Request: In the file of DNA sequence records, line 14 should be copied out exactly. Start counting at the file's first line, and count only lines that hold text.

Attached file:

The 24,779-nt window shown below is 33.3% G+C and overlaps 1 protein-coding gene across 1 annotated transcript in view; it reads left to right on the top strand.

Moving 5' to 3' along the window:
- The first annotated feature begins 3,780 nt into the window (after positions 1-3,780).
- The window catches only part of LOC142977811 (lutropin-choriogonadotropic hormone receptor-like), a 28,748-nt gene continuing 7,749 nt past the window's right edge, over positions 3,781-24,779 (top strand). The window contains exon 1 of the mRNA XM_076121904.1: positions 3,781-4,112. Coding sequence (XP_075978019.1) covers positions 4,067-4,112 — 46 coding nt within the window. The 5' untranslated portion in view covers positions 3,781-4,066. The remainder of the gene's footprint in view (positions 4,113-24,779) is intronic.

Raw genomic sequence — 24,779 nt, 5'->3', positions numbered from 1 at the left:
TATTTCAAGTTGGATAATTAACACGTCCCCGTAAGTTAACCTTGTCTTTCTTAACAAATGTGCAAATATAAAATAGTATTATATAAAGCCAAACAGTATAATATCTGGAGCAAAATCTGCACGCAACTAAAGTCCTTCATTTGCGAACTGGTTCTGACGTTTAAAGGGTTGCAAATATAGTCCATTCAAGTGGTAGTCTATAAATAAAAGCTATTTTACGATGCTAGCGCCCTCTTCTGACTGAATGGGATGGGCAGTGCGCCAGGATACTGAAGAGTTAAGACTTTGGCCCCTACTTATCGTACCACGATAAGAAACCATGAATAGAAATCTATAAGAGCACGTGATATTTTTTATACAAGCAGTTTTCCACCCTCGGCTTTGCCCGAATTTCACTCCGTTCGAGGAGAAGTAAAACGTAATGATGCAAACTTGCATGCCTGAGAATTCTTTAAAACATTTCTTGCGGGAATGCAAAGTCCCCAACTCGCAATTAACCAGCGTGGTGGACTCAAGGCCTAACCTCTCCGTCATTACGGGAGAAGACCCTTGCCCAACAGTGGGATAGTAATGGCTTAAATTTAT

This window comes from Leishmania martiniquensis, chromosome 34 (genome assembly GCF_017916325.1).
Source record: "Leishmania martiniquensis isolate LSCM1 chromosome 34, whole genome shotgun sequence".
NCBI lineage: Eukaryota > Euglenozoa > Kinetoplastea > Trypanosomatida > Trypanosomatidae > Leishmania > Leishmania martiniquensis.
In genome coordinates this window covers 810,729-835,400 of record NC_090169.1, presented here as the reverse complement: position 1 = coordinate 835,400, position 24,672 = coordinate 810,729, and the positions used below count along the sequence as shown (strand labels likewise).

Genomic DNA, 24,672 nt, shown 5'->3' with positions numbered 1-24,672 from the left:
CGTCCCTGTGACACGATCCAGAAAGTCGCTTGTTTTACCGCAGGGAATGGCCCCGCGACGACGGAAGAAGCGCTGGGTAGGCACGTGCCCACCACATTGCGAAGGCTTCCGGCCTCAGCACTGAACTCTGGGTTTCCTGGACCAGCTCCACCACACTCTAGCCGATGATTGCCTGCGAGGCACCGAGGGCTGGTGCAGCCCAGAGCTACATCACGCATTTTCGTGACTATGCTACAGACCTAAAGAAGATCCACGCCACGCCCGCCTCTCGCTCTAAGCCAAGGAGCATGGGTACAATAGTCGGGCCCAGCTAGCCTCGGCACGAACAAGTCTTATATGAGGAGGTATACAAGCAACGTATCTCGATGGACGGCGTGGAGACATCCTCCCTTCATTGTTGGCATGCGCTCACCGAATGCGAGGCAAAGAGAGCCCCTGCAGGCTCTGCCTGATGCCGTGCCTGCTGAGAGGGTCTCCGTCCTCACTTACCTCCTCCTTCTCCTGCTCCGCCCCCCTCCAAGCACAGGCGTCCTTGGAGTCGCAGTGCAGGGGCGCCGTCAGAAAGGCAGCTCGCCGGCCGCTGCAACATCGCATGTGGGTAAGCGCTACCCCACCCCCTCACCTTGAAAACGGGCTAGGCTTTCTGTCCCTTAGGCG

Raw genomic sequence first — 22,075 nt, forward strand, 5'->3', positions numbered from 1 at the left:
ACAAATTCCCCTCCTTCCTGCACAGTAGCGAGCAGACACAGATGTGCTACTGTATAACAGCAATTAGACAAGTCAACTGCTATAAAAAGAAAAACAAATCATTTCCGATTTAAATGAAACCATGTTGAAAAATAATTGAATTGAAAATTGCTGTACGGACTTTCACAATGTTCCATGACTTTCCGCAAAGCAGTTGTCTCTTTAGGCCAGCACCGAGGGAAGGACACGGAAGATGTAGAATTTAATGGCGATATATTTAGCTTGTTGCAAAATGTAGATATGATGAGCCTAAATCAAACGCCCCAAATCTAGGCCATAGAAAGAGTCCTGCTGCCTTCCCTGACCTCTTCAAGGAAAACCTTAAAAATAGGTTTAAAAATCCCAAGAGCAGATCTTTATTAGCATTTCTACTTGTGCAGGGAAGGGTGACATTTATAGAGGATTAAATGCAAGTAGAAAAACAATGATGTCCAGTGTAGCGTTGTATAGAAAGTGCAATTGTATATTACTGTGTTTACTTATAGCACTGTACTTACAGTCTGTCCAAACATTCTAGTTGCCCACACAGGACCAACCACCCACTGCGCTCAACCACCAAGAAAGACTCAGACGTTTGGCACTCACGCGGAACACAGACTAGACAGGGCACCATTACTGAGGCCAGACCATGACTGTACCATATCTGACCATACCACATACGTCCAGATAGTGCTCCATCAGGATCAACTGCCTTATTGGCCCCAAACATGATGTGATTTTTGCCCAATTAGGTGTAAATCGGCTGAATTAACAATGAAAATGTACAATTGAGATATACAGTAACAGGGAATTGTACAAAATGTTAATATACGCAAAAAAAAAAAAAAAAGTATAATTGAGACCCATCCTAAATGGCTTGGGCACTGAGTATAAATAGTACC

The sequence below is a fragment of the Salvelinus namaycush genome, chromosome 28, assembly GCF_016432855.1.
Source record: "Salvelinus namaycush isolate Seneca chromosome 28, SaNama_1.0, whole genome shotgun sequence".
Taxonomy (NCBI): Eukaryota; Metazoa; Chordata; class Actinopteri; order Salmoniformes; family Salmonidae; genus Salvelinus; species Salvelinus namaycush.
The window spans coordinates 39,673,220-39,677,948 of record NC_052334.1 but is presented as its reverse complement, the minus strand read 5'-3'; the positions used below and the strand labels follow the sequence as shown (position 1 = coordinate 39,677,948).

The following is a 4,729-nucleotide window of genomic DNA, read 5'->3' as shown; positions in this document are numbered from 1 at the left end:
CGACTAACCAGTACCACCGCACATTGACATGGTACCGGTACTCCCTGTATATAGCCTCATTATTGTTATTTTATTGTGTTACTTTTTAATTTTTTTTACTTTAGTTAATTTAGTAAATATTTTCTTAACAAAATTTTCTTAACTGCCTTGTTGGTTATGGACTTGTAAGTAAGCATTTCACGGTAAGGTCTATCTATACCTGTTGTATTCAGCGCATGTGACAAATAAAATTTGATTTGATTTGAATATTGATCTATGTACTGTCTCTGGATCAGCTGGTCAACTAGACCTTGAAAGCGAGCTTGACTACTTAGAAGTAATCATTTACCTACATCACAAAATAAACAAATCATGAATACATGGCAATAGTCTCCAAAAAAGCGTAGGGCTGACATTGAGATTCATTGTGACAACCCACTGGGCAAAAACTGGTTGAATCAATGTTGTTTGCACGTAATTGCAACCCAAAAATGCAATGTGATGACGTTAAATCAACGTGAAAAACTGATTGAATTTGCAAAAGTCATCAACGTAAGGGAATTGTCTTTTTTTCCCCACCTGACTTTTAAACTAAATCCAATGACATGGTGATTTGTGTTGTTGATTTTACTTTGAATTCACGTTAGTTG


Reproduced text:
ACAAATTCCCCTCCTTCCTGCACAGTAGCGAGCAGACACAGATGTGCTACTGTATAACAGCAATTAGACAAGTCAACTGCTATAAAAAGAAAAACAAATCATTTCCGATTTAAATGAAACCATGTTGAAAAATAATTGAATTGAAAATTGCTGTACGGACTTTCACAATGTTCCATGACTTTCCGCAAAGCAGTTGTCTCTTTAGGCCAGCACCGAGGGAAGGACACGGAAGATGTAGAATTTAATGGCGATATATTTAGCTTGTTGCAAAATGTAGATATGATGAGCCTAAATCAAACGCCCCAAATCTAGGCCATAGAAAGAGTCCTGCTGCCTTCCCTGACCTCTTCAAGGAAAACCTTAAAAATAGGTTTAAAAATCCCAAGAGCAGATCTTTATTAGCATTTCTACTTGTGCAGGGAAGGGTGACATTTATAGAGGATTAAATGCAAGTAGAAAAACAATGATGTCCAGTGTAGCGTTGTATAGAAAGTGCAATTGTATATTACTGTGTTTACTTATAGCACTGTACTTACAGTCTGTCCAAACATTCTAGTTGCCCACACAGGACCAACCACCCACTGCGCTCAACCACCAAGAAAGACTCAGACGTTTGGCACTCACGCGGAACACAGACTAGACAGGGCACCATTACTGAGGCCAGACCATGACTGTACCATATCTGACCATACCACATACGTCCAGATAGTGCTCCATCAGGATCAACTGCCTTATTGGCCCCAAACATGATGTGATTTTTGCCCAATTAGGTGTAAATCGGCTGAATTAACAATGAAAATGTACAATTGAGATATACAGTAACAGGGAATTGTACAAAATGTTAATATACGCAAAAAAAAAAAAAAAAGTATAATTGAGACCCATCCTAAATGGCTTGGGCACTGAGTATAAATAGTACC